- Data Standardization using eXtensible Markup Language (XML).
- Use of shared infrastructure afloat (separation of the data, presentation and “logic” layers and using common Consolidated Afloat Network and Enterprise Services (CANES) hardware to host the web services and data). This aligns with SPAWAR’s goal to have content providers load code on shared shipboard infrastructure, not add more system unique hardware.
- Automate testing for the web service functionality and Risk Management Framework requirements to field micro-web services capability quickly.
- Use of commercial cloud as the data repository for hosting, efficient XML compression and synchronization of authoritative data between the ashore and afloat environments. Designing micro-web services to re-use authoritative open standards based data sources will improve speed and accuracy of decision making.
Q: There are challenges to data optimization including intellectual property rights, security and legal considerations, as well as language and organizational hierarchies vary by naval community, thus making it hard to find and communicate with the right people. Can you talk about some of the ways the Navy is working to break down barriers to data sharing and how you are addressing data standardization to help with that sharing and security?
A: Probably one of the hardest barriers to overcome in a more open data environment is the old problem of institutional resistance to data exposure and sharing where everyone wants to own and control their own data. That is a purely human problem and has nothing to do with technology. Not because people don’t want to share, I believe they truly do as they see the possibility for more accurate decision-making and a return on investment for reducing data infrastructure. However, they are concerned by sharing “their data” someone could change or affect it in a manner that would make their use of it more difficult.
In a true web service environment, which is where Navy identified over 17 years ago that we want to be and have been making progress albeit too slowly to get there, you identify authoritative sources of data then expose those for discovery and re-use by others as opposed to creating and maintaining duplicative data sources. That implies that by exposing your data you would also allow others to have read/write access to those data, which requires data brokering and negotiation to ensure a “do no harm” approach to the sharing. Standardization on data formats is extremely important — the more natively open standards compliant your data are, the more you can reduce having to re-code applications and web service interfaces every time something changes in the broader data environment.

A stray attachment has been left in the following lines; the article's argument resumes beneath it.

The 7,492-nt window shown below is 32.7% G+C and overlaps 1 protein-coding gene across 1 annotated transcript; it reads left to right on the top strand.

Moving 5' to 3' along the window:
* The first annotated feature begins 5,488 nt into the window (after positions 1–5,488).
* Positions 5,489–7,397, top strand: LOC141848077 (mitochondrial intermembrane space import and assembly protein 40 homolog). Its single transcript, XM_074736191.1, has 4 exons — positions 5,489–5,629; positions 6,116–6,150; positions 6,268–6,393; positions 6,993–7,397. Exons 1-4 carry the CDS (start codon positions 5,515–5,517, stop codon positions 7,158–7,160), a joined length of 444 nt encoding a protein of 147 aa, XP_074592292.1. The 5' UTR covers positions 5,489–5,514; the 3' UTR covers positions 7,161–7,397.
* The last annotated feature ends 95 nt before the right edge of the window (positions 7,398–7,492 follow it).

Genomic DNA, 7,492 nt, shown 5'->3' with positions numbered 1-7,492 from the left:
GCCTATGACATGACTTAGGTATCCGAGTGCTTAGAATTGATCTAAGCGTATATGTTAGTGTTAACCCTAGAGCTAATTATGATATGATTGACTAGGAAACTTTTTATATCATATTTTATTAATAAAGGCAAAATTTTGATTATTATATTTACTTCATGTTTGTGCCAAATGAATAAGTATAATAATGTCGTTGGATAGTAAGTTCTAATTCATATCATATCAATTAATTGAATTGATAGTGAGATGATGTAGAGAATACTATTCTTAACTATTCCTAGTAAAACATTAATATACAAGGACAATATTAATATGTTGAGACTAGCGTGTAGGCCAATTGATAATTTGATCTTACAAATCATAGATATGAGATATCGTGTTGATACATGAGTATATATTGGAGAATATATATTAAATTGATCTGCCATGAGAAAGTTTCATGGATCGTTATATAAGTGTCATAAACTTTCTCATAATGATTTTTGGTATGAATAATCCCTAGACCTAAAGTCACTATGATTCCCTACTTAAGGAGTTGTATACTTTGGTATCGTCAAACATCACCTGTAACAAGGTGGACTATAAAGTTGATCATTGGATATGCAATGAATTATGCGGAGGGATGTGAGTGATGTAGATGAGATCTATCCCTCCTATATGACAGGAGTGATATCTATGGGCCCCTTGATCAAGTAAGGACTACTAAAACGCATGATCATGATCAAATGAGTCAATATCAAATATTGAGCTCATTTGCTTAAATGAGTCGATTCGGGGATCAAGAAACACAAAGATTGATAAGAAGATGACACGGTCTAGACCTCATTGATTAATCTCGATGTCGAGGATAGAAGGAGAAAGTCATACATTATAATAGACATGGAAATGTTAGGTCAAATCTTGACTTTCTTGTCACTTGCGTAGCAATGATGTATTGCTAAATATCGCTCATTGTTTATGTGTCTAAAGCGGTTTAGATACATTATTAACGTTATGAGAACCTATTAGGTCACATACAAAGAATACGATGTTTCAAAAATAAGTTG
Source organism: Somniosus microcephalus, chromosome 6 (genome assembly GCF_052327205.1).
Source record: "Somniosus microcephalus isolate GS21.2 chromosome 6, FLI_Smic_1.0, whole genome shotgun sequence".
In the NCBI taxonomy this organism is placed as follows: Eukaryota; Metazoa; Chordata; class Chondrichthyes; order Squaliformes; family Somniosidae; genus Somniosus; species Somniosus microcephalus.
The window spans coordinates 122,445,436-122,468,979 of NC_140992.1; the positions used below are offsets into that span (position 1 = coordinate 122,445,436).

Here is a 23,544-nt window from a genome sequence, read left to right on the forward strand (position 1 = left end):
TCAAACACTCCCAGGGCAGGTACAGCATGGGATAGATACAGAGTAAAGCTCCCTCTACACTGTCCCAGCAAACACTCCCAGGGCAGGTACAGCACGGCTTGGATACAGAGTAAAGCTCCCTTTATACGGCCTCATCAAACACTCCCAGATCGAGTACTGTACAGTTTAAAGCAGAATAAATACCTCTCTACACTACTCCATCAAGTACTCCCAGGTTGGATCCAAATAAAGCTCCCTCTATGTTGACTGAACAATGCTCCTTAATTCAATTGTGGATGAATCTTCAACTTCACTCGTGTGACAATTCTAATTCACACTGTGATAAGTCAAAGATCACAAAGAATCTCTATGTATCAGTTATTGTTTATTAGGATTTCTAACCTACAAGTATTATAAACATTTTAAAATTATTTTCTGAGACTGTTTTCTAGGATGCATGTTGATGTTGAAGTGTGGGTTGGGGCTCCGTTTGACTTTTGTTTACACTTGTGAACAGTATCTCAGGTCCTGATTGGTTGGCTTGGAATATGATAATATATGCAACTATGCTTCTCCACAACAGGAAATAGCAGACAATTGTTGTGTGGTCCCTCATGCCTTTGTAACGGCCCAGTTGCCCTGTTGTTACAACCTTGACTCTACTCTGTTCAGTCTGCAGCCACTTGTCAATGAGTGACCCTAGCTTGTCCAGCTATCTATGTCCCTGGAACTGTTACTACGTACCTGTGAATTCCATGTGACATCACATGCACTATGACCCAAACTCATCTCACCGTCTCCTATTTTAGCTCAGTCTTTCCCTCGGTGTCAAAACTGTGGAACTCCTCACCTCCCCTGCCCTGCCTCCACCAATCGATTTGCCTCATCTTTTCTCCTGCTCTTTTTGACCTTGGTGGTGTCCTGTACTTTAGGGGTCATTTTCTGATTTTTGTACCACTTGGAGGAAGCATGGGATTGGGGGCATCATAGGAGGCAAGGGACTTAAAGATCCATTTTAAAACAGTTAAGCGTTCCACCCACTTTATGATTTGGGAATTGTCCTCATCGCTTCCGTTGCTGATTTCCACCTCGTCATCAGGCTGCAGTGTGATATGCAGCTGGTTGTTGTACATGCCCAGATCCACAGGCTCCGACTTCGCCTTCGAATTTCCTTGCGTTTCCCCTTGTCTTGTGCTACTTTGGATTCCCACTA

Additionally, there are security concerns with making sure data are properly protected both at rest and in transit so there is confidence that data consumed have not been changed and are reliable. Data standardization, on XML, the leading industry standard, for example, will allow use of improved data protection using Security Assertion Markup Language (SAML) down to the data element level. This will become even more important with machine-to-machine interactions. The Navy has made significant improvements in defense-in-depth across its networks to better protect our data at all levels and those efforts continue as we look to expand partnerships with commercial industry for use of the commercial cloud to host Navy data.
By using the commercial cloud, protection of data will be a shared responsibility between the government and the service provider. It will also be an opportunity for the Navy to take advantage of the speed that capability can be added for cybersecurity protection and analytics in the commercial cloud environment. There have also been successful efforts by the Navy’s Functional Area Managers to rationalize Navy databases and applications by eliminating duplication and identifying those authoritative data sources for others to use. Those efforts will continue as migration to the commercial cloud progresses, and will help us further flush out and eliminate duplication.
Q: Some data experts say the biggest stumbling block to data sharing is the attitude of data ownership/protection which limits access even when policy allows. How do you convince people that data sharing is the right thing for the Navy?
A: As noted earlier, I think this is the biggest barrier and it’s a cultural/human problem, not a technology problem. We can however use technology to help us overcome that legacy mindset of mistrust and convince data owners that their fears are unfounded. First and foremost, people need to see that it will actually result in better decision-making and improved operations, and secondly, that there will be cost-savings efficiencies. If they see that we can expose and share authoritative data without compromising its reliability, integrity, or availability, then they will be more inclined to move to that web services data environment where authoritative data are easily discovered, shared and re-used. The best way to provide that reassurance is to demonstrate how it can work effectively through pilots like the DWO office is running and the “Compile to Combat in 24 hours” web service afloat pilot being run by SPAWAR.
Q: Navy workforce capability in areas like data science, machine learning, and artificial intelligence exists on a small scale. Should the Navy commit to build a community of experts with these skills?
A: Yes, and the military and civilians of the Information Warfare Community will be at the forefront with others having roles as well, particularly where we have system experts in our non-traditional IT systems (Hull, Mechanical, and Engineering (HM&E), combat Systems, Internal Control Systems (ICS), etc.). The focus will not just be on the technology but on how this cadre with expertise in operations will be agile, adaptive thinkers and enablers of change in an age of rapidly accelerating technology. It is as much about how to be a change agent in this dynamic information environment as it is in understanding the technology itself. How to get operators and others to understand and embrace the “art of the possible” with the technology for a warfighting advantage? This means that we need to inculcate this kind of agile and adaptive thinking into the training we do in all our warfighting and warfighting support domains.